bahaha i don’t work right now! my most recent job was at blockbuster a few months ago, and needless to say the company has since gone bankrupt and the store i worked at only accepts cash right now SO i wouldn’t suggest looking for employment there!
this might be tmi or wildly inappropriate for some of you so feel free to skip.
natalia gave me the suggestion of writing something down to alleviate my mind of the random thought diarrhea it’s currently having. i was just woken up by my mother telling me that my great uncle steven was dead. her words didn’t really register until i got out of bed and followed her as she frantically got ready around her room to go meet up with my grandma, who was the one that found him after he didn’t show up for work the past two days. it just brings about all of these weird emotions because i saw him on monday night and he seemed fine. he was sitting in his usual chair at the table and we were laughing at my incredibly sacrilegious presentation of the haggadah, eating macaroons and chocolate chip mandel bread (but not gefilte fish, since that was something we both shared a great dislike for), exchanging thoughts about our favorite tv shows these days, passing a scrap or two to my dog when no one was looking i’m sure. a day later, he spoke to my mom on the phone to wish her a happy birthday.
my first thought of panic was if i properly said goodbye to him that night. i mean, there is no proper way to say goodbye when someone just suddenly dies, but did i make sure to hug him? tell him i’d see him soon? at first i thought i hadn’t, since i had been in my room with my friend kristen after dessert, but then i remembered coming out and giving everyone hugs and kisses. next train of thought brought about all the obvious questions when something like this happens: why, how, and what’s going to happen next? how is the rest of my family reacting (i wanted to go with my mom but she told me i should probably stay home, and i have a feeling she was right)? what can i do for them? how soon is too soon to start telling people? another family member had a stroke in the past couple of days and is in the hospital in pennsylvania, and my aunts were going to see her for easter. does this take priority, or should they divide up their time? that isn’t even my question to answer. how is our next family affair going to feel without him on the table at the end, or quietly finding a time to come and ask me how my anxiety is doing? to tell me that he went through it too, and never really got fully out of his agoraphobia, but that i was strong and brilliant and could do it? without realizing it, i went and sat down on the couch right next to where he was sitting the other night. it was like i could still see him smiling and sipping on his glass of white wine between chuckles.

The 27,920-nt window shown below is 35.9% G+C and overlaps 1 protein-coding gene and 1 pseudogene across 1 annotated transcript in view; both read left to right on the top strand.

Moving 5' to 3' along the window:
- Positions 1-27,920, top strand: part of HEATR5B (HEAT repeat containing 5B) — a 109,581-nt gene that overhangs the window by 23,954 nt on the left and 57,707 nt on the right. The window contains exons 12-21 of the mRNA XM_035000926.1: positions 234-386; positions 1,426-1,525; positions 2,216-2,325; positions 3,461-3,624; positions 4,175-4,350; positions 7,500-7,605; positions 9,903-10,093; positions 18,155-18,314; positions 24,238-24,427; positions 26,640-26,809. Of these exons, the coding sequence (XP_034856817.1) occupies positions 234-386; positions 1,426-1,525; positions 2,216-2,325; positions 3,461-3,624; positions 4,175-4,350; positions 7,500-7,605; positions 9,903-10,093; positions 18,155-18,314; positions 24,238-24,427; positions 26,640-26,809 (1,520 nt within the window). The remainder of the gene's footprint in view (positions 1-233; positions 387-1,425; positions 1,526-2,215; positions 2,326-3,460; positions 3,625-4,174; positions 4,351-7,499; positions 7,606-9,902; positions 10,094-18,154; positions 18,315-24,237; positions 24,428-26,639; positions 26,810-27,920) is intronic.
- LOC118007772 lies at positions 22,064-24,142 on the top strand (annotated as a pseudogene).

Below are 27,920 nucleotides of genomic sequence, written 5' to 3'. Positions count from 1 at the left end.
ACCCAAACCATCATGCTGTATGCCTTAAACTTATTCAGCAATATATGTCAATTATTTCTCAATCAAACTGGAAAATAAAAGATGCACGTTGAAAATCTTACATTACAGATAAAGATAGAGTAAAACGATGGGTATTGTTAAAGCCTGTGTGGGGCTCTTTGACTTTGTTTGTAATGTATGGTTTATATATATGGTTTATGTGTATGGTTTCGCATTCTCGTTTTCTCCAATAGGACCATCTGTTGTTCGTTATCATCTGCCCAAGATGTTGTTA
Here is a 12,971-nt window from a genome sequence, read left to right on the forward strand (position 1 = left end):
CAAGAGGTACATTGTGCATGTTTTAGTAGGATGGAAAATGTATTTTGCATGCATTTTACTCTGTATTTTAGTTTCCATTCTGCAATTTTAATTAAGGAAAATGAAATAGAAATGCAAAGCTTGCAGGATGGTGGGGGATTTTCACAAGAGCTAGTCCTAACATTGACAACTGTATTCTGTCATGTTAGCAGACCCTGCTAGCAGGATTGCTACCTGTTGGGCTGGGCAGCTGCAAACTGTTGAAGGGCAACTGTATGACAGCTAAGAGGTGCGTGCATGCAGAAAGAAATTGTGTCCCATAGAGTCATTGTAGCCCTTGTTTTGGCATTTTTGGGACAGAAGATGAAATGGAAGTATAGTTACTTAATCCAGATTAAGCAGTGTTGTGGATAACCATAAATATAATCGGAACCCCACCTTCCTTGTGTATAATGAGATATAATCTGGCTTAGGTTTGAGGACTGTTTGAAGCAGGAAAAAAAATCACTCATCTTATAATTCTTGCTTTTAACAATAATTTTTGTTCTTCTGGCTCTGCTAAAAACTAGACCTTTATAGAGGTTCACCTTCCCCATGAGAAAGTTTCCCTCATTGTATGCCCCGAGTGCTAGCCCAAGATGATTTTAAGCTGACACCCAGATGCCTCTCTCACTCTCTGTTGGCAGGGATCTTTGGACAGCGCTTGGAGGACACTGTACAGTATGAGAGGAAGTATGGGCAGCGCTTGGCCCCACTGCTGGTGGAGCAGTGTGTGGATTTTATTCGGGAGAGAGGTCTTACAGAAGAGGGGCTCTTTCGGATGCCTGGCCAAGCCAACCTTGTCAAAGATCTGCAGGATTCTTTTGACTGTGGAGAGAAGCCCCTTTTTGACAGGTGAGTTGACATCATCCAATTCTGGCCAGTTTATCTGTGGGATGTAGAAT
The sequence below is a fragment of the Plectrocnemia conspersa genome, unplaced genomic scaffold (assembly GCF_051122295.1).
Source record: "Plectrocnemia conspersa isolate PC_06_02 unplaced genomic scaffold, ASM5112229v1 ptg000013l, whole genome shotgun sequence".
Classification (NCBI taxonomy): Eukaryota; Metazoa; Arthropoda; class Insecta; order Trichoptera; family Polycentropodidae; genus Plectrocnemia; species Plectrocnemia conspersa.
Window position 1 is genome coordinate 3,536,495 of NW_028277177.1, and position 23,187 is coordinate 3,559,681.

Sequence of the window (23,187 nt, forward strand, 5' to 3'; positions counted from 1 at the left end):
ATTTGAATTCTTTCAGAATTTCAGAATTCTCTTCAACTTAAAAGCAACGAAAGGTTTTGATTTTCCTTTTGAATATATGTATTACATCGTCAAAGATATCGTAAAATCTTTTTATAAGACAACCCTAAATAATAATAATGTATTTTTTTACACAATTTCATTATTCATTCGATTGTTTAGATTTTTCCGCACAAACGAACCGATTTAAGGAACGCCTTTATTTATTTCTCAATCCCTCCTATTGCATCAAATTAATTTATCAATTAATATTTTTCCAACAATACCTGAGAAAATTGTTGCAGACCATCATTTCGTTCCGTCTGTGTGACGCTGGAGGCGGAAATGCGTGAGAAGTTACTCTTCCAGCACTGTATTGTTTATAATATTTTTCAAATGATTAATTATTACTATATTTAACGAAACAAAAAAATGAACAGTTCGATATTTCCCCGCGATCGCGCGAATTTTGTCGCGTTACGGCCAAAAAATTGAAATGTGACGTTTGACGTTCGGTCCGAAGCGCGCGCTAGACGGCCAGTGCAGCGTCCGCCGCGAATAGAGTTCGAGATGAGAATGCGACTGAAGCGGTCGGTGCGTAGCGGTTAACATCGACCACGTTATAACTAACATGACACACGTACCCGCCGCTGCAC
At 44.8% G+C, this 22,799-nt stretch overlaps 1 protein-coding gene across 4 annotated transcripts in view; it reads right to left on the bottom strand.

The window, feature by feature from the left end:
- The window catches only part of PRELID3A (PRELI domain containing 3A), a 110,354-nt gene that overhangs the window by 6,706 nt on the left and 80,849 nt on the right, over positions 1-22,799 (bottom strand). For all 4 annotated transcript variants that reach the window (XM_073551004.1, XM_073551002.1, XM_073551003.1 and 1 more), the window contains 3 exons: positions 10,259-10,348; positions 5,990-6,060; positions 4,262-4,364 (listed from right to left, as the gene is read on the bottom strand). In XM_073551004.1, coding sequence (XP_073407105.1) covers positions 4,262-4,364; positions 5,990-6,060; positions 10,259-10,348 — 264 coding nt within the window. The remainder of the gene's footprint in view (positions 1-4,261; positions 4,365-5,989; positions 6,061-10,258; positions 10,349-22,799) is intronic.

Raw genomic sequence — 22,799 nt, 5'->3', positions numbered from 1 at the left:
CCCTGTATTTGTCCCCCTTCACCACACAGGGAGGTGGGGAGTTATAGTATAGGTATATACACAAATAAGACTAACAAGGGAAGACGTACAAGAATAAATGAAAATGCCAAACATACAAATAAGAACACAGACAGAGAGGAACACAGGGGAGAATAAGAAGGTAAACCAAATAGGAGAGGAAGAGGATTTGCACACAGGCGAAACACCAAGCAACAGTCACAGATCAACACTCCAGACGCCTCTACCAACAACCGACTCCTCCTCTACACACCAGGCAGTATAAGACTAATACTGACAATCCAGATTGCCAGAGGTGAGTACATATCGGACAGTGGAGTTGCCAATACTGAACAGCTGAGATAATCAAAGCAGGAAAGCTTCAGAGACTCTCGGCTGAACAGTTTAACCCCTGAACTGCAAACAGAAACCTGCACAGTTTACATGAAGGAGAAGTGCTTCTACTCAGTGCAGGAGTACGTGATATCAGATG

then some not-so-obvious questions arose, which go to show what a fucked up day and age this is: should i post something on my facebook status or should i wait until the family has been notified by phone? where is the fine line between conveniently spreading the word cross respect? and do i tweet about it… how do you even express the sentiment over a family member passing? definitely not in 140 characters or less. and now i am writing an entry about it on tumblr, when i should probably just keep it in a word file locked up somewhere. i’ve never really been sympathy-seeking about things like this; i’m not the person who makes the entire world aware when something catastrophic has shaken the base foundation of my life. of our lives in this case, since it genuinely affects my grandma and my mom/aunt more because they all grew up with him. but maybe right now what i need is an outpost because i’m sitting alone at home and still trying to put the pieces together.
i’ve rambled enough now to at least go make myself a cup of coffee or try to take a shower and figure out what to do now. maybe i will go outside and write some more in a journal, or just wait by the phone to hear more. rest in peace uncle steven, i hope you know wherever you are that i love you.